You'll need to follow a specific procedure when filing a response with the court.

Some rule 3.740 collection case letters may contain a physical fill-in form. If you don't find a physical form attached, you'll need to fill the response form online.

When writing an answer form, you have two options:

  • Deny the claim.
  • Accept the claim but give reasons why you haven't paid the debt.

Alternatively, to make things easier, you can file your answer via SoloSuit. The software provides all the required forms to compile your answer, which is then reviewed by an attorney and submitted to the court and plaintiff.

Use SoloSuit to respond to a debt collection lawsuit in 15 minutes.

Option 1: Deny the Claim

You'll need to fill a general denial form stating that the plaintiff's claims are false. Debt collectors' claims aren't always accurate; you can use this argument to your advantage. For instance, you can inform the court that the debt owed is less than the plaintiff's claim.

If you choose this option, it's advisable to write any affirmative defense you want to present to the court. Below are two commonly used defenses that can help your case:

Running of the Statute of Limitations. You can only use this affirmative defense if the statute of limitation has elapsed. The statute of limitations is a set period that a debt collector can initiate legal proceedings against you. For instance, the statute of limitations for written contracts in California is four years.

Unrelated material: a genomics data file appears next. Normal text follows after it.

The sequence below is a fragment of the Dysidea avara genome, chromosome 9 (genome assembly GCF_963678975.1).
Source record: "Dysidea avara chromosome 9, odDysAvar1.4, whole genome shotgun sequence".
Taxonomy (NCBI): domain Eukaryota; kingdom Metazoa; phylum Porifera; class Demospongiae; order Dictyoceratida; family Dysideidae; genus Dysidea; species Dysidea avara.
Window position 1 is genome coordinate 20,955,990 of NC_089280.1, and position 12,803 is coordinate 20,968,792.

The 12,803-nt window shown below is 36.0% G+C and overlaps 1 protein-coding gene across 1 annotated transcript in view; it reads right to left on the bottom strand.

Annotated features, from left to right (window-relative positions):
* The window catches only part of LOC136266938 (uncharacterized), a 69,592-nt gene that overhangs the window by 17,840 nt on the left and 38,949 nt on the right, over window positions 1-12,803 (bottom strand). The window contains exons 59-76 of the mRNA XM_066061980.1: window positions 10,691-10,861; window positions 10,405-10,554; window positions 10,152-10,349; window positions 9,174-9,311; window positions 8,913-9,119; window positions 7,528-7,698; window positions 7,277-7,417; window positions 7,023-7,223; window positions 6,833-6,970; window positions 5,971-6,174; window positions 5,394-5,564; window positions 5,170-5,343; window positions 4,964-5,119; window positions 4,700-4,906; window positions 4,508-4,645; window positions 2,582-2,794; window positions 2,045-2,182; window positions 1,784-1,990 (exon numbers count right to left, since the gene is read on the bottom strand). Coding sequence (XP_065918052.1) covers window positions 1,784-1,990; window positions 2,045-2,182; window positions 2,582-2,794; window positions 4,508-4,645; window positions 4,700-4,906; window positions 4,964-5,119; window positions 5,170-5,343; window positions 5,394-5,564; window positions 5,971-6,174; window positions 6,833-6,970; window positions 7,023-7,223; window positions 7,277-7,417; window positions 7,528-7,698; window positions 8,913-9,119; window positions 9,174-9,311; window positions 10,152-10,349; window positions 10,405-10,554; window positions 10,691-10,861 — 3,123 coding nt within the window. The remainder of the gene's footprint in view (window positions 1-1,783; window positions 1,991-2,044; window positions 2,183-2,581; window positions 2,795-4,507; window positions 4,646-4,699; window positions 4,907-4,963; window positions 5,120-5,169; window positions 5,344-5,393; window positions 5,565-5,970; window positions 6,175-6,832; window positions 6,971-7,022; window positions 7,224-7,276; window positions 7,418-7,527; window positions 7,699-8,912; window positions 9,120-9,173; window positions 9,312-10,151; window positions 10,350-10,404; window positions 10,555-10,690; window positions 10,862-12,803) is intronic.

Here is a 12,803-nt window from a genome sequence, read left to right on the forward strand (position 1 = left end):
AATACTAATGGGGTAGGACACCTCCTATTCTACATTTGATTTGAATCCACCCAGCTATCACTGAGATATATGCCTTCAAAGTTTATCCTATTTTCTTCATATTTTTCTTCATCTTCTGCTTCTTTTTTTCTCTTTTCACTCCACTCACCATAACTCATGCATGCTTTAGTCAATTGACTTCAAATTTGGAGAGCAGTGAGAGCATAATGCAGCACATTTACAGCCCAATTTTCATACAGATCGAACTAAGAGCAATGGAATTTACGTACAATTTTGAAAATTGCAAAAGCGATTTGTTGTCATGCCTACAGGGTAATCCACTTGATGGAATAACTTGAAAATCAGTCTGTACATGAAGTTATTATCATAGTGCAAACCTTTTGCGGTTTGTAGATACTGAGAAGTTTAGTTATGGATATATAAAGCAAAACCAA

If the debt collector fails to bring a claim against you within the statute of limitations, you can request the court to dismiss the case on these grounds.

The Cause of Action Isn't Stated. A debt collection lawsuit ought to state all the necessary elements relating to the case. These elements include:

  • The written or oral contract.
  • Plaintiff's compliance with the contract.
  • Evidence of breach of contract.
  • Damages sustained by the plaintiff due to the defendant's breach of contract.

If the debt collection lawsuit doesn't state one of these elements, you can use this as an affirmative defense. After filing an answer denying the claim, the court can either set a trial date or dismiss the case if the debt collector fails to prosecute the case.

Option 2: Accept the claim but give reasons why you haven't paid the debt